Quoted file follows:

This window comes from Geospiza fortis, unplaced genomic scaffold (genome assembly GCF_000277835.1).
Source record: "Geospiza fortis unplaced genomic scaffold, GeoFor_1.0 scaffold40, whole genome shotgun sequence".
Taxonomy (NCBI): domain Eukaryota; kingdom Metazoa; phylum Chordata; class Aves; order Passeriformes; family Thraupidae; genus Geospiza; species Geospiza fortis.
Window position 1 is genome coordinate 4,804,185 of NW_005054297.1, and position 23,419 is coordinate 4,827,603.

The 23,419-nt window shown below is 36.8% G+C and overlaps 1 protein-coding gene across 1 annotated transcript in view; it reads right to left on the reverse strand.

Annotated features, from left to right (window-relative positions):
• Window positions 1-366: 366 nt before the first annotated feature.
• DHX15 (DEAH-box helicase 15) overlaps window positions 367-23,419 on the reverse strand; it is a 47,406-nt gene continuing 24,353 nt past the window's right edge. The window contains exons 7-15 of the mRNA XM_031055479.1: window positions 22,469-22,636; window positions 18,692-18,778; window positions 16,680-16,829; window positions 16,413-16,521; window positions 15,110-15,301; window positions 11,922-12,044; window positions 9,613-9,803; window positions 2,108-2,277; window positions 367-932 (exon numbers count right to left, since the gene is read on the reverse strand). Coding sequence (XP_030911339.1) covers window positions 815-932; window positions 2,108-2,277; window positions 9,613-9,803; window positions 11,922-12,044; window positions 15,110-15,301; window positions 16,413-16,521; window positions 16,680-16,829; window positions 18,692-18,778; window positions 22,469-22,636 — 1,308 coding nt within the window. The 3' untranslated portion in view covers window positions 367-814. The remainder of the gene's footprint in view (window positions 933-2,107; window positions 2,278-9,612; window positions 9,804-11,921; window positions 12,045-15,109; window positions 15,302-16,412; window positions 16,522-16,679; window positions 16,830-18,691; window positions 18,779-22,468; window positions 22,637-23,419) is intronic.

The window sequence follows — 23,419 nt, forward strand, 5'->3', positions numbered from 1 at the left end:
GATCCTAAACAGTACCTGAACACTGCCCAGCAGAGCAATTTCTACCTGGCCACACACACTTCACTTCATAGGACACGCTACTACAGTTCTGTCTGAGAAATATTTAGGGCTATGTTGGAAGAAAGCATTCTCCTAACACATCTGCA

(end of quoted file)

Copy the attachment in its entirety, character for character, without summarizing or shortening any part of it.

This window comes from Geospiza fortis, unplaced genomic scaffold (genome assembly GCF_000277835.1).
Source record: "Geospiza fortis unplaced genomic scaffold, GeoFor_1.0 scaffold40, whole genome shotgun sequence".
Taxonomy (NCBI): domain Eukaryota; kingdom Metazoa; phylum Chordata; class Aves; order Passeriformes; family Thraupidae; genus Geospiza; species Geospiza fortis.
Window position 1 is genome coordinate 4,804,185 of NW_005054297.1, and position 23,419 is coordinate 4,827,603.

The 23,419-nt window shown below is 36.8% G+C and overlaps 1 protein-coding gene across 1 annotated transcript in view; it reads right to left on the reverse strand.

Annotated features, from left to right (window-relative positions):
• Window positions 1-366: 366 nt before the first annotated feature.
• DHX15 (DEAH-box helicase 15) overlaps window positions 367-23,419 on the reverse strand; it is a 47,406-nt gene continuing 24,353 nt past the window's right edge. The window contains exons 7-15 of the mRNA XM_031055479.1: window positions 22,469-22,636; window positions 18,692-18,778; window positions 16,680-16,829; window positions 16,413-16,521; window positions 15,110-15,301; window positions 11,922-12,044; window positions 9,613-9,803; window positions 2,108-2,277; window positions 367-932 (exon numbers count right to left, since the gene is read on the reverse strand). Coding sequence (XP_030911339.1) covers window positions 815-932; window positions 2,108-2,277; window positions 9,613-9,803; window positions 11,922-12,044; window positions 15,110-15,301; window positions 16,413-16,521; window positions 16,680-16,829; window positions 18,692-18,778; window positions 22,469-22,636 — 1,308 coding nt within the window. The 3' untranslated portion in view covers window positions 367-814. The remainder of the gene's footprint in view (window positions 933-2,107; window positions 2,278-9,612; window positions 9,804-11,921; window positions 12,045-15,109; window positions 15,302-16,412; window positions 16,522-16,679; window positions 16,830-18,691; window positions 18,779-22,468; window positions 22,637-23,419) is intronic.

The window sequence follows — 23,419 nt, forward strand, 5'->3', positions numbered from 1 at the left end:
GATCCTAAACAGTACCTGAACACTGCCCAGCAGAGCAATTTCTACCTGGCCACACACACTTCACTTCATAGGACACGCTACTACAGTTCTGTCTGAGAAATATTTAGGGCTATGTTGGAAGAAAGCATTCTCCTAACACATCTGCA